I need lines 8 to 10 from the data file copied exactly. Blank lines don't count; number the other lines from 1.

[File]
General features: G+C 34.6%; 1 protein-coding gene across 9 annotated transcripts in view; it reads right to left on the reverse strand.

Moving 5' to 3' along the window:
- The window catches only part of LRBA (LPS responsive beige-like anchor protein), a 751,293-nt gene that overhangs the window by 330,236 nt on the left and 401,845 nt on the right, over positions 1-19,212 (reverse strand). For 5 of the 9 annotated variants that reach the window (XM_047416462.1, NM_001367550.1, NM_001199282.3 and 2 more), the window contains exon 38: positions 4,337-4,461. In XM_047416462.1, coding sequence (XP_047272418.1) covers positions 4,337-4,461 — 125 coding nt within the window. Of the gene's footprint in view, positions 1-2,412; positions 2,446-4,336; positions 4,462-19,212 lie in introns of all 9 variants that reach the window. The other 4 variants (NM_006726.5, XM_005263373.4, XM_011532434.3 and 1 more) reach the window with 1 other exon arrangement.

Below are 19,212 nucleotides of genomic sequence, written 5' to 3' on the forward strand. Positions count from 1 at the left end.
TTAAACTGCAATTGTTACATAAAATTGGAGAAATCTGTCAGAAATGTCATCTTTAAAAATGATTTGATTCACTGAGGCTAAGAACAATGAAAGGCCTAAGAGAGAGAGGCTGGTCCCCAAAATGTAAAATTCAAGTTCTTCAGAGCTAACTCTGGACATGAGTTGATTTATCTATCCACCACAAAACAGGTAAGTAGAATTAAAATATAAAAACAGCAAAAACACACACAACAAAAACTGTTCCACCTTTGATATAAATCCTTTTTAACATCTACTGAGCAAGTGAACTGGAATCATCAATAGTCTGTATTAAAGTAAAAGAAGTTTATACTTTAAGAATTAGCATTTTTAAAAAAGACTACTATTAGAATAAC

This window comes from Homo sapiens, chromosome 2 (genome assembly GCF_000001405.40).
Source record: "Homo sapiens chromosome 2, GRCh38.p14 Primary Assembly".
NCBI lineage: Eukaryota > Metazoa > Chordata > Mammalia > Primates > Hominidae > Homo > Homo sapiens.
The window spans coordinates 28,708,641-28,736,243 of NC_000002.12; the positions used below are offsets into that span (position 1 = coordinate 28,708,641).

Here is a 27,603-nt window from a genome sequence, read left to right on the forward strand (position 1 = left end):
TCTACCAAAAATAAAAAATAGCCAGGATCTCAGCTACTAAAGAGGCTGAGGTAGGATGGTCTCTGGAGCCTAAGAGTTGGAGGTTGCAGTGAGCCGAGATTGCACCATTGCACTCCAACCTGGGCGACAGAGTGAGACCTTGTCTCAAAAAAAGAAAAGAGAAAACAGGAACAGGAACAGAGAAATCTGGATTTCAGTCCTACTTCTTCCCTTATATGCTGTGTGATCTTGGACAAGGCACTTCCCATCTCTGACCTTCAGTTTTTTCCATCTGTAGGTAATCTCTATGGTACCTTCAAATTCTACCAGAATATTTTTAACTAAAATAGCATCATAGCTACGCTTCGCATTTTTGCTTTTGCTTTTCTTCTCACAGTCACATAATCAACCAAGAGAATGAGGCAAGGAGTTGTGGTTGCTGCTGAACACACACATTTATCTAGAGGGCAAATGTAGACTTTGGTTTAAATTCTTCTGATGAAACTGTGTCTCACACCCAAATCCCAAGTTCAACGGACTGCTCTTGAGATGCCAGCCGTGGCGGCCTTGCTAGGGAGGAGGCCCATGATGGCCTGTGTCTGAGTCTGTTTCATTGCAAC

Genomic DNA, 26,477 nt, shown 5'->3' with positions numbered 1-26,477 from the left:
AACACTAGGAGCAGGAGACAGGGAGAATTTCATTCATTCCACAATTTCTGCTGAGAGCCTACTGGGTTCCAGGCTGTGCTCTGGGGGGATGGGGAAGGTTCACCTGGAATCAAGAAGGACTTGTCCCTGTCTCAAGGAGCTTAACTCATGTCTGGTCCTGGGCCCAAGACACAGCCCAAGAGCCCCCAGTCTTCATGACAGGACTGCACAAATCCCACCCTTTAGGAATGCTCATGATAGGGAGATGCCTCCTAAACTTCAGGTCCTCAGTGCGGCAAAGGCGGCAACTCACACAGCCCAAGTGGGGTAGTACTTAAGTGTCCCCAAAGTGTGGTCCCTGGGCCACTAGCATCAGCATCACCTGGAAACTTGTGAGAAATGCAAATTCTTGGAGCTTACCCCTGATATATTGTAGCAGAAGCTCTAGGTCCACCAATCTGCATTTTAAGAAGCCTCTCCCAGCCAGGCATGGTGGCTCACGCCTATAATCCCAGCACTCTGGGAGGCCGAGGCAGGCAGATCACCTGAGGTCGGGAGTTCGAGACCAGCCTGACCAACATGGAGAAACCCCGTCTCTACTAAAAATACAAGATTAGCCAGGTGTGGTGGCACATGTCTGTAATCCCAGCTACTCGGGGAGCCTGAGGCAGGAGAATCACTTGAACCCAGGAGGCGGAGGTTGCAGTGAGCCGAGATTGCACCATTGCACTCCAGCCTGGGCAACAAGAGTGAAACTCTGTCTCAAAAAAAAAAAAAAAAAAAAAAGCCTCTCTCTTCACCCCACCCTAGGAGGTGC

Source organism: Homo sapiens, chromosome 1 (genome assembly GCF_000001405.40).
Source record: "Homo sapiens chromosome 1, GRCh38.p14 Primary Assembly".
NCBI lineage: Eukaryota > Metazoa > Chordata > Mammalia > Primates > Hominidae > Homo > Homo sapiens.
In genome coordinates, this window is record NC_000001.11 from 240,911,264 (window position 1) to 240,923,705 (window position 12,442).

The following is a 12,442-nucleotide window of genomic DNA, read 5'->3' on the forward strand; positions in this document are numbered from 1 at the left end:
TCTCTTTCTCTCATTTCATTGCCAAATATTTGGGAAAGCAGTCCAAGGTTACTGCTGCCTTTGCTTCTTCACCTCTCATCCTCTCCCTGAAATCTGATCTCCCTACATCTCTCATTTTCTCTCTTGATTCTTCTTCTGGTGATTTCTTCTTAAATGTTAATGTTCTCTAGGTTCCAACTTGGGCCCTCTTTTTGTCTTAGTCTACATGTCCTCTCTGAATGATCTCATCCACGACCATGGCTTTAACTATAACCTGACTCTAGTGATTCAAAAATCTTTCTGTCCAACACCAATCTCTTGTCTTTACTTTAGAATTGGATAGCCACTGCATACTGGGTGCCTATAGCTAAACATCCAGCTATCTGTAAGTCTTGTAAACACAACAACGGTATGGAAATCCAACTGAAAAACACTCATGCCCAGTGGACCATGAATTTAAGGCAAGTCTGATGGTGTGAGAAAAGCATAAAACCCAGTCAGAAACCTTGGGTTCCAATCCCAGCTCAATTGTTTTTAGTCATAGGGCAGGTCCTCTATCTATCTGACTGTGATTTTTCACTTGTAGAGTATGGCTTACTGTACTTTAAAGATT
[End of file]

NCBI lineage: Eukaryota > Metazoa > Chordata > Mammalia > Primates > Hominidae > Homo > Homo sapiens.
The window spans coordinates 28,708,641-28,736,243 of NC_000002.12; the positions used below are offsets into that span (position 1 = coordinate 28,708,641).

Here is a 27,603-nt window from a genome sequence, read left to right on the forward strand (position 1 = left end):